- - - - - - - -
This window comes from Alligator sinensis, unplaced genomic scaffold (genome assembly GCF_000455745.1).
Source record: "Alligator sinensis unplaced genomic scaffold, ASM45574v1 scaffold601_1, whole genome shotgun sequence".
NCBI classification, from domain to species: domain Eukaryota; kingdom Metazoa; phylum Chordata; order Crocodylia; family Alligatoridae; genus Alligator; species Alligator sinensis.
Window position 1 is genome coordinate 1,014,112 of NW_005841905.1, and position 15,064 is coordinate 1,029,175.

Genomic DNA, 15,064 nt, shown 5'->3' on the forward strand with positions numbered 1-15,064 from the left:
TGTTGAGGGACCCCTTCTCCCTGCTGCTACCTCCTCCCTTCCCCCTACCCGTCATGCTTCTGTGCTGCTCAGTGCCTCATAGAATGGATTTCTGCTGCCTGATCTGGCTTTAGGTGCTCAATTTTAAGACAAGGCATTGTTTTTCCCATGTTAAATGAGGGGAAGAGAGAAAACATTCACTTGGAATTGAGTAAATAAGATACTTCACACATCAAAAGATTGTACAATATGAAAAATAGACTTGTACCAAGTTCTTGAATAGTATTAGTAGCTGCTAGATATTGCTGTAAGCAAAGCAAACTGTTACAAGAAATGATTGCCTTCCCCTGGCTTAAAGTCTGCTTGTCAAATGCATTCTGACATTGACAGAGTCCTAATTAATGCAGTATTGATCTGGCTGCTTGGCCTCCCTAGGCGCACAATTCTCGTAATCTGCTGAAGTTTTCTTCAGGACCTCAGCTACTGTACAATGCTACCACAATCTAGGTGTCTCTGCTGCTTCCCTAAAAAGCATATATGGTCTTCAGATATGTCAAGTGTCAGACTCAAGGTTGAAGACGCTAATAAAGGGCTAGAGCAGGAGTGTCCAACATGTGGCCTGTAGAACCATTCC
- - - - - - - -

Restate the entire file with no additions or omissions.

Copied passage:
This window comes from Alligator sinensis, unplaced genomic scaffold (genome assembly GCF_000455745.1).
Source record: "Alligator sinensis unplaced genomic scaffold, ASM45574v1 scaffold601_1, whole genome shotgun sequence".
NCBI classification, from domain to species: domain Eukaryota; kingdom Metazoa; phylum Chordata; order Crocodylia; family Alligatoridae; genus Alligator; species Alligator sinensis.
Window position 1 is genome coordinate 1,014,112 of NW_005841905.1, and position 15,064 is coordinate 1,029,175.

Genomic DNA, 15,064 nt, shown 5'->3' on the forward strand with positions numbered 1-15,064 from the left:
TGTTGAGGGACCCCTTCTCCCTGCTGCTACCTCCTCCCTTCCCCCTACCCGTCATGCTTCTGTGCTGCTCAGTGCCTCATAGAATGGATTTCTGCTGCCTGATCTGGCTTTAGGTGCTCAATTTTAAGACAAGGCATTGTTTTTCCCATGTTAAATGAGGGGAAGAGAGAAAACATTCACTTGGAATTGAGTAAATAAGATACTTCACACATCAAAAGATTGTACAATATGAAAAATAGACTTGTACCAAGTTCTTGAATAGTATTAGTAGCTGCTAGATATTGCTGTAAGCAAAGCAAACTGTTACAAGAAATGATTGCCTTCCCCTGGCTTAAAGTCTGCTTGTCAAATGCATTCTGACATTGACAGAGTCCTAATTAATGCAGTATTGATCTGGCTGCTTGGCCTCCCTAGGCGCACAATTCTCGTAATCTGCTGAAGTTTTCTTCAGGACCTCAGCTACTGTACAATGCTACCACAATCTAGGTGTCTCTGCTGCTTCCCTAAAAAGCATATATGGTCTTCAGATATGTCAAGTGTCAGACTCAAGGTTGAAGACGCTAATAAAGGGCTAGAGCAGGAGTGTCCAACATGTGGCCTGTAGAACCATTCC